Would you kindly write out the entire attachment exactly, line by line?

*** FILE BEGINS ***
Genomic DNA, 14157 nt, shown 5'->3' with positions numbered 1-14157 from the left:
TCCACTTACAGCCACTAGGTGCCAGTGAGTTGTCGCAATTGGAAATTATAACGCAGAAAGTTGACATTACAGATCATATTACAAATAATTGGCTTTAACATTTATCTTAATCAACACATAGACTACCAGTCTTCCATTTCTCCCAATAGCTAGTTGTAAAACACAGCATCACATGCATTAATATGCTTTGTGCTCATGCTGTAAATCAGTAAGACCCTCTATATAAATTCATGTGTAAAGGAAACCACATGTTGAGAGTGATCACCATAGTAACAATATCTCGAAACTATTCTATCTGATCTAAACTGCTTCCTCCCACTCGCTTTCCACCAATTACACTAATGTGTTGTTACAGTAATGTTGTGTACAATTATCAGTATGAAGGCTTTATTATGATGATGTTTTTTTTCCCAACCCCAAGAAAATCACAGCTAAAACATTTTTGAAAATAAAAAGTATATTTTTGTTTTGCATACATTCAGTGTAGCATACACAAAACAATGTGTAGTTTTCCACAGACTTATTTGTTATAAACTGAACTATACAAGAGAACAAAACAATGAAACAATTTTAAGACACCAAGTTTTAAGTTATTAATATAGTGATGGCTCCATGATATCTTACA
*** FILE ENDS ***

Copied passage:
Genomic DNA, 14157 nt, shown 5'->3' with positions numbered 1-14157 from the left:
TCCACTTACAGCCACTAGGTGCCAGTGAGTTGTCGCAATTGGAAATTATAACGCAGAAAGTTGACATTACAGATCATATTACAAATAATTGGCTTTAACATTTATCTTAATCAACACATAGACTACCAGTCTTCCATTTCTCCCAATAGCTAGTTGTAAAACACAGCATCACATGCATTAATATGCTTTGTGCTCATGCTGTAAATCAGTAAGACCCTCTATATAAATTCATGTGTAAAGGAAACCACATGTTGAGAGTGATCACCATAGTAACAATATCTCGAAACTATTCTATCTGATCTAAACTGCTTCCTCCCACTCGCTTTCCACCAATTACACTAATGTGTTGTTACAGTAATGTTGTGTACAATTATCAGTATGAAGGCTTTATTATGATGATGTTTTTTTTCCCAACCCCAAGAAAATCACAGCTAAAACATTTTTGAAAATAAAAAGTATATTTTTGTTTTGCATACATTCAGTGTAGCATACACAAAACAATGTGTAGTTTTCCACAGACTTATTTGTTATAAACTGAACTATACAAGAGAACAAAACAATGAAACAATTTTAAGACACCAAGTTTTAAGTTATTAATATAGTGATGGCTCCATGATATCTTACA